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L.A. Federation issues strong opposition to Iran nuclear deal

The Jewish Federation of Greater Los Angeles released a statement July 21 expressing strong opposition to the recent nuclear agreement reached in Vienna on July 14 between Iran and the United States, European powers and China, also known as the P5+1.
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July 23, 2015

The Jewish Federation of Greater Los Angeles released a statement July 21 expressing strong opposition to the recent nuclear agreement reached in Vienna on July 14 between Iran and the United States, European powers and China, also known as the P5+1.

“We encourage members of our community to raise their voices in opposition to this agreement by contacting their elected representatives to urge them to oppose this deal,” Federation’s statement said.

The email sent out by Federation came four days after two other major Jewish Federations — in Boston and Miami — urged Congress to reject the agreement and asked community members to urge their elected representatives to scuttle the bill. Congress has until mid-September to vote on the nuclear agreement. 

If the agreement is approved, the U.S. would join the United Nations and European Union in lifting nuclear-related sanctions against Iran in return for a temporary curb on that nation’s nuclear weapons program. If it is rejected, Obama would almost certainly veto the bill, which would then require a two-thirds majority in Congress to override the veto. If Congress reached that two-thirds majority, then all U.S. sanctions against Iran would remain in place even though the U.N. and E.U. ones would be lifted.


“No matter what happens, we felt it was important to make a strong statement at this critical time. It’s important to sometimes stand up.” — Jay Sanderson, Federation president and CEO

The L.A. Federation’s public opposition to the nuclear agreement particularly stood out given that it rarely takes such explicit stands on major issues. Federation president and CEO Jay Sanderson said during a telephone call just before he boarded a flight on July 21 that this is the first time he remembers Federation taking a public stand on such a major issue since his tenure began in 2010.

“This is a very unique time,” Sanderson said. “After reading it several times and talking to leadership, we felt like it was important for our Federation to make a statement about how we feel about this, its impact on the United States of America and its potential negative impact on the State of Israel.”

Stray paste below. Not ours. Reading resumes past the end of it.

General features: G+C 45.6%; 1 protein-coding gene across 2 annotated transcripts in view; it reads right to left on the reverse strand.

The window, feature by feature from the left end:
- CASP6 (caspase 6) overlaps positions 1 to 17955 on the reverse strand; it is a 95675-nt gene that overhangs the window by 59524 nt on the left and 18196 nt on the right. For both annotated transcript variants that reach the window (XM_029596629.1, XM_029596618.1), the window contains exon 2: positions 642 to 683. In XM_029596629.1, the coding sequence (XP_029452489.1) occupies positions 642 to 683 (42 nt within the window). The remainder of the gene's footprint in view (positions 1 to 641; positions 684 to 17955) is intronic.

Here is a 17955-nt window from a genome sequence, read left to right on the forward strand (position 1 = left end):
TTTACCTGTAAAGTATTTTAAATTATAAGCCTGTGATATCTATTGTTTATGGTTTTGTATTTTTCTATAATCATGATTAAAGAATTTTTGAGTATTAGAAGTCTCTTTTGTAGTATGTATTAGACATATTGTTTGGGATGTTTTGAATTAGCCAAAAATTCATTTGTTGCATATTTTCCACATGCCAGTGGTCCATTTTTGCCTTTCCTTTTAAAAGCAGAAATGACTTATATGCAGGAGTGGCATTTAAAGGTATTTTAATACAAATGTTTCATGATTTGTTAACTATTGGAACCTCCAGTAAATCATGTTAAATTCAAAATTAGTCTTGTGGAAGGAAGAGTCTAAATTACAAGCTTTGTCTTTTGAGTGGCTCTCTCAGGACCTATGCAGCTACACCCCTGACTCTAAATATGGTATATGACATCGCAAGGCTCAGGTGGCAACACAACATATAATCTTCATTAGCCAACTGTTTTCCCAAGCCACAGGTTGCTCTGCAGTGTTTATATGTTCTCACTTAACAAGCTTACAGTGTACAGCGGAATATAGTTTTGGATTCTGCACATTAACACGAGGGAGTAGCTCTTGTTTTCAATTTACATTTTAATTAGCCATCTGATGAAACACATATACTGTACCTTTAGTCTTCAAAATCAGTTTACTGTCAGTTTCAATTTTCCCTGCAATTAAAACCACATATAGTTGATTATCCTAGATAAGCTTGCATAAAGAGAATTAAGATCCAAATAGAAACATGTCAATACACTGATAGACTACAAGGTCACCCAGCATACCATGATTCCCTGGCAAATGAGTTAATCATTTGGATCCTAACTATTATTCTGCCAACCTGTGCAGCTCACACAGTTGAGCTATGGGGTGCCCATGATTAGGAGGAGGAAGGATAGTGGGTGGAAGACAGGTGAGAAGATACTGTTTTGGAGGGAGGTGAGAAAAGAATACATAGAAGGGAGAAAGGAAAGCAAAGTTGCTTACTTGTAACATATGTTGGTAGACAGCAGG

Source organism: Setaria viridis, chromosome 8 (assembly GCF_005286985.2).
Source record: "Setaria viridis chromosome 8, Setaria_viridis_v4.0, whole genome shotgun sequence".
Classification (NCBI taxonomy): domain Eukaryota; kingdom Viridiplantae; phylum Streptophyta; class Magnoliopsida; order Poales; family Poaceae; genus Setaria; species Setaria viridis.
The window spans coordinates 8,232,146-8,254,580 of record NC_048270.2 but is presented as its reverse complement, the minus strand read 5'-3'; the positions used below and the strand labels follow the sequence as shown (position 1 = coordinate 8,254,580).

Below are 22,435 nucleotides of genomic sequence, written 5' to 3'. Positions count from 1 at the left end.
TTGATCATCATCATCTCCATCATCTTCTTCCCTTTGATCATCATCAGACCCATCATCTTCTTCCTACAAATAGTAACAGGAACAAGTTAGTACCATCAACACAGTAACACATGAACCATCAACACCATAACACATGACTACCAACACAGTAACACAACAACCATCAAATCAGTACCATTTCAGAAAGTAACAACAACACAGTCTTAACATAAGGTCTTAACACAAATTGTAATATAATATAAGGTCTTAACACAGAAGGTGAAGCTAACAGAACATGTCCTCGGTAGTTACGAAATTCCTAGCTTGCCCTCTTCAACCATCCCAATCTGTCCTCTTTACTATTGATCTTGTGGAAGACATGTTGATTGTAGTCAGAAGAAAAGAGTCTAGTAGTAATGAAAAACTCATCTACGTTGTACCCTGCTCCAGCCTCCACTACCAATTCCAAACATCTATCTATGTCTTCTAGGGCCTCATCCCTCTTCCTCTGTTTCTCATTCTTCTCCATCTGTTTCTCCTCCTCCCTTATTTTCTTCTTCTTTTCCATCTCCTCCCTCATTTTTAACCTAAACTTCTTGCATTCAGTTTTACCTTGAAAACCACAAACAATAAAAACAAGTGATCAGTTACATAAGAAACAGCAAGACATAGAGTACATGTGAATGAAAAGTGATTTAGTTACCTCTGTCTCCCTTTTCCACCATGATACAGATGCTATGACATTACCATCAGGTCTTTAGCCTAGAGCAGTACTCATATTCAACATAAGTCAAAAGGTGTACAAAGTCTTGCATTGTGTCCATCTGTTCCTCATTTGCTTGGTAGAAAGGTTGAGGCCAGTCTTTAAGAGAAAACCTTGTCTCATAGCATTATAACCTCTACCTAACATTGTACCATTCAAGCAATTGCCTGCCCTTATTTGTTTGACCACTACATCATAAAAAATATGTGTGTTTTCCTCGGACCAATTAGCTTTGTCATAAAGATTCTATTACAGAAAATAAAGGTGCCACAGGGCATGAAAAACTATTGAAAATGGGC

The email sent out was five paragraphs long and urged Congress “to oppose the joint Comprehensive Plan of Action on Iran’s Nuclear Program.” 

The Federation’s statement also said that while it wants a “diplomatic solution” to Iran’s nuclear program, the terms of the deal “will hasten the creation of an Iranian hegemony in the Middle East.”

“The proposed agreement allows Iran to remain a threshold nuclear state, does not allow for ‘anytime, anywhere’ inspections of Iranian nuclear facilities, and offers immediate rather than gradual sanctions relief without requiring Iran to address the military dimensions of its nuclear program,” the statement read. “The proposed agreement releases Iran from arms embargos in five years and ballistic missile sanctions in eight years.”

On July 14, after the agreement’s announcement by the P5+1 and Iran, the Jewish Federations of North America released a statement that neither endorsed nor opposed the agreement but instead urged Congress “to give this accord its utmost scrutiny.”

Sanderson said the L.A. Federation decided to publicly oppose the agreement after he and other officials had time to read the bill and consult with outside experts, including local politicians, whom Sanderson declined to name.

“We’ve been concerned and monitoring the situation for a very long time and spending time talking to our local Congress people and to other people involved in this process,” Sanderson said. “We only did this now when we felt this was an important moment for our community.”

Asked how he thinks a congressional vote (and veto override) to reject the nuclear agreement with Iran would impact the political landscape, Sanderson responded, “I’m not in a position to comment on what if Congress takes this agreement down and what happens afterward.

“No matter what happens, we felt it was important to make a strong statement at this critical time,” Sanderson continued. “It’s important to sometimes stand up.”

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